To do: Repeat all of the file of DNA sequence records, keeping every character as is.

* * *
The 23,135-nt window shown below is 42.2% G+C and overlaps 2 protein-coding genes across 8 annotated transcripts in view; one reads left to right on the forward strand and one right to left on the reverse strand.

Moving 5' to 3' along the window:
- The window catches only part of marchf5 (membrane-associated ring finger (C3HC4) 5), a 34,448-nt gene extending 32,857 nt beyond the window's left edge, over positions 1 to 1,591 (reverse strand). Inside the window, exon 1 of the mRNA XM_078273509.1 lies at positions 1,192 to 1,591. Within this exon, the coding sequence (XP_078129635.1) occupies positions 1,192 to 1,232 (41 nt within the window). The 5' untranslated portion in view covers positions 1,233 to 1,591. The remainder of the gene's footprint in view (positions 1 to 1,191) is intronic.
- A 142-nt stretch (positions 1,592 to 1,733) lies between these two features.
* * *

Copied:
The 23,135-nt window shown below is 42.2% G+C and overlaps 2 protein-coding genes across 8 annotated transcripts in view; one reads left to right on the forward strand and one right to left on the reverse strand.

Moving 5' to 3' along the window:
- The window catches only part of marchf5 (membrane-associated ring finger (C3HC4) 5), a 34,448-nt gene extending 32,857 nt beyond the window's left edge, over positions 1 to 1,591 (reverse strand). Inside the window, exon 1 of the mRNA XM_078273509.1 lies at positions 1,192 to 1,591. Within this exon, the coding sequence (XP_078129635.1) occupies positions 1,192 to 1,232 (41 nt within the window). The 5' untranslated portion in view covers positions 1,233 to 1,591. The remainder of the gene's footprint in view (positions 1 to 1,191) is intronic.
- A 142-nt stretch (positions 1,592 to 1,733) lies between these two features.